In Woody Allen’s first interview on American television in nearly 30 years, conducted in July and released Sunday on streamer Paramount Plus, the filmmaker again denies that he ever sexually abused his daughter Dylan Farrow.

The interview, conducted by CBS News correspondent Lee Cowan for “CBS Sunday Morning,” skims the surface of the decades-old allegations against Allen. The interview took place last summer, but was held and released on the heels of the March 14 conclusion of the four-part HBO docuseries “Allen v. Farrow,” which once again put Farrow’s accusations into the spotlight. Allen did not take part in that series.

The 35-minute program, packaged with Gayle King’s 2018 interview with Dylan Farrow from “CBS This Morning,” also includes a new segment from “Sunday Morning” correspondent Erin Moriarty about how art should be evaluated when artists have been accused of reprehensible behavior. The centerpiece interview with Allen is mostly a rehash of the arguments that the director, now 85, has made in his defense since the allegation went public when Dylan was 7.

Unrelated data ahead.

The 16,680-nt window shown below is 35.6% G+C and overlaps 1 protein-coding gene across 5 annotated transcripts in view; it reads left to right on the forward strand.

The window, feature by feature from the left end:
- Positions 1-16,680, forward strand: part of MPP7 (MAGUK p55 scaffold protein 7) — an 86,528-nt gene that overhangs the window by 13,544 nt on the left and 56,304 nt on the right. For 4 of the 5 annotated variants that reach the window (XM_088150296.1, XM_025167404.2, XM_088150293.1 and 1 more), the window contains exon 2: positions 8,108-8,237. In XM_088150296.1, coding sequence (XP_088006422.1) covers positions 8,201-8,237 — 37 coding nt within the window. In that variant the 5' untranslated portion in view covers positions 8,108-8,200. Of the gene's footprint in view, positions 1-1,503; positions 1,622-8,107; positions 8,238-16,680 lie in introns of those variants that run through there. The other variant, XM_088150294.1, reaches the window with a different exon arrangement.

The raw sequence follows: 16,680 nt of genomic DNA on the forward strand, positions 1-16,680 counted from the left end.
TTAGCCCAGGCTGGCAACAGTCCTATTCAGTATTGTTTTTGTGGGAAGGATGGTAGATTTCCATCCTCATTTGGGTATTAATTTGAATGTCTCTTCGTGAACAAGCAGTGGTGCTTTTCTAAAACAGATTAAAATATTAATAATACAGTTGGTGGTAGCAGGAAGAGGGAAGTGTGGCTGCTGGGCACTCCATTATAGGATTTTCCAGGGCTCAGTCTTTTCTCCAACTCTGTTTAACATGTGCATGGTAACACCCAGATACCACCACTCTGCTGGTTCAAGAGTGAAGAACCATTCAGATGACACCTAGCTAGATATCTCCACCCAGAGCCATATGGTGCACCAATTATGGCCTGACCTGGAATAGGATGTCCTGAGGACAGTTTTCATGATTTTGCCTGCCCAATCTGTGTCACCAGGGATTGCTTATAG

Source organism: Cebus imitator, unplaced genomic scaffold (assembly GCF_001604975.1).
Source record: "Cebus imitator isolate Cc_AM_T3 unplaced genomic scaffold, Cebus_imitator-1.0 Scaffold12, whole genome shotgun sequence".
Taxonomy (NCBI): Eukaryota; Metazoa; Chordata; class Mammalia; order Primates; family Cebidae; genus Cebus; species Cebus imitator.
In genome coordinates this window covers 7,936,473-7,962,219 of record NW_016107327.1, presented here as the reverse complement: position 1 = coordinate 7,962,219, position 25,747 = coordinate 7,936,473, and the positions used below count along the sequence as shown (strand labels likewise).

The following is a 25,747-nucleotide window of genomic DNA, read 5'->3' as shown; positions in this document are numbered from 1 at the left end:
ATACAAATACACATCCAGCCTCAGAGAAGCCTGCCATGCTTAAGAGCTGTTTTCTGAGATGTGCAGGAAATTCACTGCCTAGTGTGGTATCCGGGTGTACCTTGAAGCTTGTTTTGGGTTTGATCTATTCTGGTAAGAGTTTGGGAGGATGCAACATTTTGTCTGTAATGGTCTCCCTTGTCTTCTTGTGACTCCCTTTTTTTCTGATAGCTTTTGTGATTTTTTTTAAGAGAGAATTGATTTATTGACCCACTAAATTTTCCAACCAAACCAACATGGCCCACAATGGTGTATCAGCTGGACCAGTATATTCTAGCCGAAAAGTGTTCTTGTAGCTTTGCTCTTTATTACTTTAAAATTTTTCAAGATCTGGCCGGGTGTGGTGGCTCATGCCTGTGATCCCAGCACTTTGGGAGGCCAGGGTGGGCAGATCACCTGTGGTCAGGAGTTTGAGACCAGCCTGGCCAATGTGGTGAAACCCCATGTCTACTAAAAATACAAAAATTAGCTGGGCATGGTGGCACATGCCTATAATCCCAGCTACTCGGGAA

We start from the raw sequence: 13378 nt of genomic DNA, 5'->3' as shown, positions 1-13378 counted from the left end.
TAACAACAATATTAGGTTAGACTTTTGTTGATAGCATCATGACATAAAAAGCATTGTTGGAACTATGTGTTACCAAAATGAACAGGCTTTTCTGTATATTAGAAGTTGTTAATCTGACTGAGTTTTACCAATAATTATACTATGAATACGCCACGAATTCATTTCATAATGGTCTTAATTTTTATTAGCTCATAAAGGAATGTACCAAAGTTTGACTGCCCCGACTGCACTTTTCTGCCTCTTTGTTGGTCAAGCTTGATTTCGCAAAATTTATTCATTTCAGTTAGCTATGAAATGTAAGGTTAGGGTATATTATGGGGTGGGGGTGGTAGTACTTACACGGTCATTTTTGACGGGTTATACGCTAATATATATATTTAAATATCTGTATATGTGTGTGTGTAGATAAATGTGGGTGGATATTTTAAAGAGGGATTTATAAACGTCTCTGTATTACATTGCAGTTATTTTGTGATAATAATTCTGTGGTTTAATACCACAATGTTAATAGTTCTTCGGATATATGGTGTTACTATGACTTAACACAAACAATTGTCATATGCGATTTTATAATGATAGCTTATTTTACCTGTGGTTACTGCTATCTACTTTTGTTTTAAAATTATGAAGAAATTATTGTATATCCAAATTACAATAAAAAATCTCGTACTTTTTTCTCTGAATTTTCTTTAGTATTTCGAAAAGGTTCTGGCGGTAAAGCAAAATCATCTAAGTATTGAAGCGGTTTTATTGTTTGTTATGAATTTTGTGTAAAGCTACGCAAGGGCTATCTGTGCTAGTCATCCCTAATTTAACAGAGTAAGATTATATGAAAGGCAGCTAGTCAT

On Sunday morning, Variety asked Allen’s spokesperson, his sister and producer Letty Aronson, whether CBS News had told Allen’s camp that the delayed interview was going to be packaged with the interview with Dylan Farrow and put on Paramount Plus.

“No,” Aronson answered. “It’s completely dishonest and scandalous. I hope future people will consider this before trusting the show.”

A few hours later, Aronson emailed again: “I just wanted to clarify my statement as to the timeframe I was referring to. When the cbs morning show was taped we were told it was about his career and book. At that time nothing was said about doing a program with cutting back and forth concerning the absurd controversy. It was on that basis that we agreed to do the show. It was only recently we found out that they were incorporating Dylan when it went on paramount.”

In the interview, Allen, as ever, denies the specific allegations made by Dylan Farrow, insisting that they were encouraged her mother Mia Farrow, who was angry at the breakup of her 12-year relationship with Allen. He and Mia Farrow had a bitter public split in 1992 after Mia discovered that Allen was having an affair with her adopted daughter, Soon-Yi Previn, who has been married to Allen since 1997.